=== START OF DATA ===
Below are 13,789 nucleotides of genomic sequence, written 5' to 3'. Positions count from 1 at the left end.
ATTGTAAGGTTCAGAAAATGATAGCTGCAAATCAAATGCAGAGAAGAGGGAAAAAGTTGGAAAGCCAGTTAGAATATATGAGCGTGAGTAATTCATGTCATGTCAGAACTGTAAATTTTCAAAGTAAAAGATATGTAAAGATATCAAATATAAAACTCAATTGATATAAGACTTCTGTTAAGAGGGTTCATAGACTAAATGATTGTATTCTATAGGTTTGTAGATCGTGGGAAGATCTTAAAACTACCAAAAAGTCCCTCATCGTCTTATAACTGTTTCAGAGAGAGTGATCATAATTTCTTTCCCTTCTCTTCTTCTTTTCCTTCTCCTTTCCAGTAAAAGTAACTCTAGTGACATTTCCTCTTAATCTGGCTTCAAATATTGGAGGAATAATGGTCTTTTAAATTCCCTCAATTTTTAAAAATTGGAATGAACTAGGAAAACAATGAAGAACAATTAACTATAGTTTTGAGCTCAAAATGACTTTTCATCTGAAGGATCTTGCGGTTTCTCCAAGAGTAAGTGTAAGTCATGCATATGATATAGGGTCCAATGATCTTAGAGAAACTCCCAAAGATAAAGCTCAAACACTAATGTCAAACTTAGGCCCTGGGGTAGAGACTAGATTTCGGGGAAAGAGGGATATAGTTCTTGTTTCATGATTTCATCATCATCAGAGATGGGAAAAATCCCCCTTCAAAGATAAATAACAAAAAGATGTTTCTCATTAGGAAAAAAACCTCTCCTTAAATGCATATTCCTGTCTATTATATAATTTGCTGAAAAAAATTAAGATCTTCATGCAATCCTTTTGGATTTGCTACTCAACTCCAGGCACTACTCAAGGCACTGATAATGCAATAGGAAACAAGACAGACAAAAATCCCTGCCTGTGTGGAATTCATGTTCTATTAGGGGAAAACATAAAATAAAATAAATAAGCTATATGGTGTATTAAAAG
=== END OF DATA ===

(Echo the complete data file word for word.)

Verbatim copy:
Below are 13,789 nucleotides of genomic sequence, written 5' to 3'. Positions count from 1 at the left end.
ATTGTAAGGTTCAGAAAATGATAGCTGCAAATCAAATGCAGAGAAGAGGGAAAAAGTTGGAAAGCCAGTTAGAATATATGAGCGTGAGTAATTCATGTCATGTCAGAACTGTAAATTTTCAAAGTAAAAGATATGTAAAGATATCAAATATAAAACTCAATTGATATAAGACTTCTGTTAAGAGGGTTCATAGACTAAATGATTGTATTCTATAGGTTTGTAGATCGTGGGAAGATCTTAAAACTACCAAAAAGTCCCTCATCGTCTTATAACTGTTTCAGAGAGAGTGATCATAATTTCTTTCCCTTCTCTTCTTCTTTTCCTTCTCCTTTCCAGTAAAAGTAACTCTAGTGACATTTCCTCTTAATCTGGCTTCAAATATTGGAGGAATAATGGTCTTTTAAATTCCCTCAATTTTTAAAAATTGGAATGAACTAGGAAAACAATGAAGAACAATTAACTATAGTTTTGAGCTCAAAATGACTTTTCATCTGAAGGATCTTGCGGTTTCTCCAAGAGTAAGTGTAAGTCATGCATATGATATAGGGTCCAATGATCTTAGAGAAACTCCCAAAGATAAAGCTCAAACACTAATGTCAAACTTAGGCCCTGGGGTAGAGACTAGATTTCGGGGAAAGAGGGATATAGTTCTTGTTTCATGATTTCATCATCATCAGAGATGGGAAAAATCCCCCTTCAAAGATAAATAACAAAAAGATGTTTCTCATTAGGAAAAAAACCTCTCCTTAAATGCATATTCCTGTCTATTATATAATTTGCTGAAAAAAATTAAGATCTTCATGCAATCCTTTTGGATTTGCTACTCAACTCCAGGCACTACTCAAGGCACTGATAATGCAATAGGAAACAAGACAGACAAAAATCCCTGCCTGTGTGGAATTCATGTTCTATTAGGGGAAAACATAAAATAAAATAAATAAGCTATATGGTGTATTAAAAG